Immigration Law

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Immigration Policy

U.S. immigration law is quite complicated and can be difficult to understand. The Immigration and Naturalization Act (INA) is the body of law that governs the current immigration policy in the U.S. It allows approximately 675,000 permanent immigrants into the U.S. annually, with a few exceptions for close family members. Refugee admissions are decided separately by Congress and the President. Historically, immigration policies in the U.S. have been determined based on three principles which include the reunification of families, the admittance of skilled immigrants who are valuable to the U.S. economy, and the protection of refugees.

Listed below are a few questions answered by immigration lawyers on issues relating to immigration policy.

In the case of Cubans entering the United States through Florida, would the wet-foot, dry-foot immigration policy still apply?

Yes, this policy should still apply. Around 16,000 people make it to dry land every year and are eligible for the Cuban Adjustment Act.

My husband and I are getting divorced. He is now marrying a U.S. citizen and, as a result, our kids will get Green Cards. I am a German citizen and we plan to have joint custody of the kids. Is there an immigration policy that will help me migrate to the U.S. along with my kids?

Unfortunately, there is no such policy. All you can do is to wait until your kids become 21 years of age and are U.S. citizens or have permanent resident status to have them sponsor you for an immigrant visa to stay in the U.S.

As per 2012 U.S. immigration policy, if an individual applies for a Green Card through special immigration as a religious worker, can he be denied it because he suffers from Hepatitis B?

Generally speaking, suffering from Hepatitis B does not prevent someone from being allowed to enter the country. Hepatitis B is only listed as being inadmissible if an individual is not protected with a vaccine against it.

Click the link below to view current diseases that make a person inadmissible: http://www.cdc.gov/immigrantrefugeehealth/laws-regs/ifr/final-rule-questions.html#4

I am a U.S. citizen and my wife is a citizen of Japan. We were married before she entered the country on a visitor’s visa and I filed an I-130 for her that has been approved. She has been here for over two months. Will immigration policy rules let her stay on in the U.S., while I apply for an I-485 to get her permanent resident status, or does she need to go back to Japan?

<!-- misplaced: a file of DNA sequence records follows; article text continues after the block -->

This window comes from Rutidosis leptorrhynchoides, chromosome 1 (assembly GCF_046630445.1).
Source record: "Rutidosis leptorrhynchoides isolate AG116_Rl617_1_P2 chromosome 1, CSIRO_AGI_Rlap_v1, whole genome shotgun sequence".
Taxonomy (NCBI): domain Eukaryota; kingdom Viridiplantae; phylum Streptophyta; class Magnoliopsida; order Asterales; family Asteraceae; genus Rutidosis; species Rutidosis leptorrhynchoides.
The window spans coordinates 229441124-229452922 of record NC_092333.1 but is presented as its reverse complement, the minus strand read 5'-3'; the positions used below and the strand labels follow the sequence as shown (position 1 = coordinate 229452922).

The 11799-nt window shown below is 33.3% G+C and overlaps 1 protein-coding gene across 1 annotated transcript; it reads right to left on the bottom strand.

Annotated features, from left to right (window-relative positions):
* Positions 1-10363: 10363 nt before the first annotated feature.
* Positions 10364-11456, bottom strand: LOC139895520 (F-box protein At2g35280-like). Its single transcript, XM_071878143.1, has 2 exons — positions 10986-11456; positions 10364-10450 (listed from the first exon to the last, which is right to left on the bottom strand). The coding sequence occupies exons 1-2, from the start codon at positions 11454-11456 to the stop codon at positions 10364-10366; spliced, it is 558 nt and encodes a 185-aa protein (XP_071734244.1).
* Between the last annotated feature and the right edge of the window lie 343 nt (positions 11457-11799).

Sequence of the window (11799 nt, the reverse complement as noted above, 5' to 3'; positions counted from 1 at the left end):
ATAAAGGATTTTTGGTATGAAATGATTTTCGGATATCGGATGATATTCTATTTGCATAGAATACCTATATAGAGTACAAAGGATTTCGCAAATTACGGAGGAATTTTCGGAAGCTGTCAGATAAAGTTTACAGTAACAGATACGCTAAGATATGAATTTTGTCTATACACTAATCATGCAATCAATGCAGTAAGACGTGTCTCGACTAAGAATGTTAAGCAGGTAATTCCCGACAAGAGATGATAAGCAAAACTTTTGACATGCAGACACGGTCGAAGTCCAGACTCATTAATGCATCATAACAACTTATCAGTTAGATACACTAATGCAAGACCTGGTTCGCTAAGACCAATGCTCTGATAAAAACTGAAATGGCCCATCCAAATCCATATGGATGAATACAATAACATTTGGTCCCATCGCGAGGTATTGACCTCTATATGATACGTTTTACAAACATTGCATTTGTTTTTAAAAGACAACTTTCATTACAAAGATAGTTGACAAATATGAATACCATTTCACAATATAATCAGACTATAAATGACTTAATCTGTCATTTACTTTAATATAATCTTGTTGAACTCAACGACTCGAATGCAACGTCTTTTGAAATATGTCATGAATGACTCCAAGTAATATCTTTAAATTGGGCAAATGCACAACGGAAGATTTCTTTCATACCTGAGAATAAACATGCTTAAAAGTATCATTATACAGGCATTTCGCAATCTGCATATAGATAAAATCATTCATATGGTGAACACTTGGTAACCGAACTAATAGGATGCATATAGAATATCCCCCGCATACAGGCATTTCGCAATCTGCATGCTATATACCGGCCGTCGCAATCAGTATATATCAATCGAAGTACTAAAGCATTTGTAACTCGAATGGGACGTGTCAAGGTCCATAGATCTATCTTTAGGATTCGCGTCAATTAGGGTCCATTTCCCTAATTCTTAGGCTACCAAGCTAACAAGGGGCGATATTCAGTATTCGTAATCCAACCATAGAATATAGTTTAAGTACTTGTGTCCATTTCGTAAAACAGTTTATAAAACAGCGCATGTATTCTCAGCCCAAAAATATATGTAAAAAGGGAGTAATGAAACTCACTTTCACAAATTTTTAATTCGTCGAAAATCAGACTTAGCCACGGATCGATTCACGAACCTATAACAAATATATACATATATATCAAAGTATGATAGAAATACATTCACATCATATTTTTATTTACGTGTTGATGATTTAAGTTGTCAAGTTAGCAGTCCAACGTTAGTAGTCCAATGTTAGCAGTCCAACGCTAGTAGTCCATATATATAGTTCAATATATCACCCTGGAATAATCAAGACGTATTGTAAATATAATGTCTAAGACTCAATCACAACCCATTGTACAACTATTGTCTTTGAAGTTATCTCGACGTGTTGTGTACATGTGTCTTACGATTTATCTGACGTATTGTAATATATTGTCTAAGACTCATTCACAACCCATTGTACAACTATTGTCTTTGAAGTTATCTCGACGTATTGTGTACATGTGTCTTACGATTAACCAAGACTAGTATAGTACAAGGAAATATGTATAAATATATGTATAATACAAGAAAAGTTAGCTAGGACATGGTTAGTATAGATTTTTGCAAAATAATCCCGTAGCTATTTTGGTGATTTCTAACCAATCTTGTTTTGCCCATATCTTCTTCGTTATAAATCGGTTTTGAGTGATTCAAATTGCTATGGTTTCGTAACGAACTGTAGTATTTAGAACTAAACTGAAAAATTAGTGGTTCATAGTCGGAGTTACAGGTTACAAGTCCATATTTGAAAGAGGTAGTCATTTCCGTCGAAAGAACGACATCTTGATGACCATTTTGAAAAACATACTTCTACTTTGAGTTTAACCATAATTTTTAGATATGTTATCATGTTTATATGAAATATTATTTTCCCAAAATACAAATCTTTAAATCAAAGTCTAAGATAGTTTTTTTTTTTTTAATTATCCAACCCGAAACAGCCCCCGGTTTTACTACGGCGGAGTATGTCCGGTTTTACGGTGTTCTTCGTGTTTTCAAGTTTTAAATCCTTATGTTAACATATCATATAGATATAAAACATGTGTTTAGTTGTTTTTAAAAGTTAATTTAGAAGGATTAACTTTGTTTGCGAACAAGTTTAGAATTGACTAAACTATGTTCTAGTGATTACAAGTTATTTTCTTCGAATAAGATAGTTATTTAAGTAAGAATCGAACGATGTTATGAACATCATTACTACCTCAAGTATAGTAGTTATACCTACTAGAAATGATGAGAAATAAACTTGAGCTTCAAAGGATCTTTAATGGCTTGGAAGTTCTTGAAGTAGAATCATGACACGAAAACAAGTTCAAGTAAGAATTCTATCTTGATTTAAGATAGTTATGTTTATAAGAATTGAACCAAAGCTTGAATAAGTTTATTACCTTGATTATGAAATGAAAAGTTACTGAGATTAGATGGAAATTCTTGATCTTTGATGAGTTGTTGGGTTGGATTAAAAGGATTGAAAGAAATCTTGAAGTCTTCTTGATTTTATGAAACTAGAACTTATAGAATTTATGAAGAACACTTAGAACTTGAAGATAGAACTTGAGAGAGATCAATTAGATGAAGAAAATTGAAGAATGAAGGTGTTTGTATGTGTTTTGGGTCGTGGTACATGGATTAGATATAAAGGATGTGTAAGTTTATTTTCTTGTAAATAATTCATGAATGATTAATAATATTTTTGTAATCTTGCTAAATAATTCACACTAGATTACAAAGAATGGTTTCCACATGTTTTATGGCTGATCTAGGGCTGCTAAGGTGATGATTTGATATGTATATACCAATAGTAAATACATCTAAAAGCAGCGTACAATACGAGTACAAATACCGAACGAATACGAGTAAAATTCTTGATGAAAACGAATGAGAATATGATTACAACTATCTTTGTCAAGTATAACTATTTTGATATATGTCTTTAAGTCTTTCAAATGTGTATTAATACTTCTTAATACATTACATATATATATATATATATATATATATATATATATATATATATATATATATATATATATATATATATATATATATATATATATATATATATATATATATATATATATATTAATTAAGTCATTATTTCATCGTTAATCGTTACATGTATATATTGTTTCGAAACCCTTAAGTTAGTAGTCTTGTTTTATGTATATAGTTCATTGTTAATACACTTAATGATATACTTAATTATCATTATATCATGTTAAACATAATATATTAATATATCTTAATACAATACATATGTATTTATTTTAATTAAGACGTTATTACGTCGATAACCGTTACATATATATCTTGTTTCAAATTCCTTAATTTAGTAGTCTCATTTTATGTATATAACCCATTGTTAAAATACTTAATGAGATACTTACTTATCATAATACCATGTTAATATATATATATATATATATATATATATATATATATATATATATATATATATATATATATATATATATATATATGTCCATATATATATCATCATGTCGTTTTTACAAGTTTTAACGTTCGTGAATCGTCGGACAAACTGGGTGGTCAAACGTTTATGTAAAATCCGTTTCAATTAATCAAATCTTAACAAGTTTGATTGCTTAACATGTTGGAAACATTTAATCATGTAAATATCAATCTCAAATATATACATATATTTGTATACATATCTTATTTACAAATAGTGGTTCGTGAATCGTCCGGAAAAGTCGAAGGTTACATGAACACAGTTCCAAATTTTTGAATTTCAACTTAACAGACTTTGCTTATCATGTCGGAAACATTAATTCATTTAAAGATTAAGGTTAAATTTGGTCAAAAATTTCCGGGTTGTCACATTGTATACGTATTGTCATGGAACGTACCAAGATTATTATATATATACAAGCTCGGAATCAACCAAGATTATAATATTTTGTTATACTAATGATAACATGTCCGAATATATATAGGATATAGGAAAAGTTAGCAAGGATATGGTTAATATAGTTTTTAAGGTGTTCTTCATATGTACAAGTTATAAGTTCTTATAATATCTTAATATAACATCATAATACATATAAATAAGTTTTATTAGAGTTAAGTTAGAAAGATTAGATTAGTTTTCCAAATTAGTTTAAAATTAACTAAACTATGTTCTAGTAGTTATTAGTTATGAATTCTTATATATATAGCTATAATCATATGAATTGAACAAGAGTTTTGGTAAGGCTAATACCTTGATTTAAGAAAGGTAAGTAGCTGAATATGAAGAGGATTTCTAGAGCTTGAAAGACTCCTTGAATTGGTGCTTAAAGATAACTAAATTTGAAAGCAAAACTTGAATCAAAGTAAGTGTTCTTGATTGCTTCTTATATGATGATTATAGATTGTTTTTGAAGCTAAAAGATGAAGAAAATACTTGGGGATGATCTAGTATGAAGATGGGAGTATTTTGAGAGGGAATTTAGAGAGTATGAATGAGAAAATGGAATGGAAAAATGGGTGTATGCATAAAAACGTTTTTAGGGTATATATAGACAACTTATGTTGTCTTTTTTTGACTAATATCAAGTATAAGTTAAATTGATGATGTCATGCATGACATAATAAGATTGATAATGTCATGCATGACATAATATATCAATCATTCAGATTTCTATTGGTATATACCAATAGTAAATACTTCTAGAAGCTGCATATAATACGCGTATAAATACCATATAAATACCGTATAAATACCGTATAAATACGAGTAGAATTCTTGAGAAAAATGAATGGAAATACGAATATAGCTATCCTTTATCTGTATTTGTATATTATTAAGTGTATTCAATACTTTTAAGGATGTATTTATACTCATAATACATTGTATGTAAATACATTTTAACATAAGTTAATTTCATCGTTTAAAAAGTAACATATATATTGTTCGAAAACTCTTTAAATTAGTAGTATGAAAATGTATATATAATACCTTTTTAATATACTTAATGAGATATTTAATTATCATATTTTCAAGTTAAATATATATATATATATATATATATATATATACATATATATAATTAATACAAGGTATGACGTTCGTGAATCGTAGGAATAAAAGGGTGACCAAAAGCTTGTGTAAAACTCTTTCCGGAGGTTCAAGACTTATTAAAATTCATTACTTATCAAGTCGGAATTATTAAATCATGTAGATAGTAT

This is what the policy says:

If a person enters the U.S. on a non-immigrant visa and tries to change their status to a permanent one, within 30 days, they would be charged with visa fraud.

If a person enters the U.S. on a non-immigrant visa and tries to change their status to a permanent one more than 30 days but less than 60 days after entry, they may be put under extensive questioning and can be charged with visa fraud if ICE or USCIS is not satisfied.

If a person enters the U.S. on a non-immigrant visa and tries to make their status permanent more than 60 days after entry, they may not be questioned since it is very difficult to prove that the person did not just change their mind.

Therefore, if your wife is lucky enough to not fall under visa fraud charges, you can file the I-485, G-325A (one for each of you), I-765, I-693 and I-864 so that she can obtain residency without leaving the country.

However, the most sensible way to ensure she doesn’t fall under visa fraud is for her to leave the country on time. She could continue the process in Japan and this might take about six months to a year. Your chances would have been stronger if you had waited out the 60 day period before filing the I-130 and of course, the ideal situation would have been if you had not been married when she entered the country.

Immigration policy also helps people gain Temporary Protected Status in the United States when they can’t return to their home country due to “natural disaster, “ongoing armed conflict” or “extraordinary temporary conditions. Certain people are even allowed to enter the country through parole, even if they don’t fit the qualifications for a refugee and are temporarily allowed in for urgent humanitarian reasons or significant public benefit. In addition, the immigration policy also helps immigrants from countries with low immigration to the United States to enter through a diversity visa lottery held every year.

Immigration policy is complicated and currently undergoing many changes, so it may be useful to ask an immigration lawyer to clarify any doubts.

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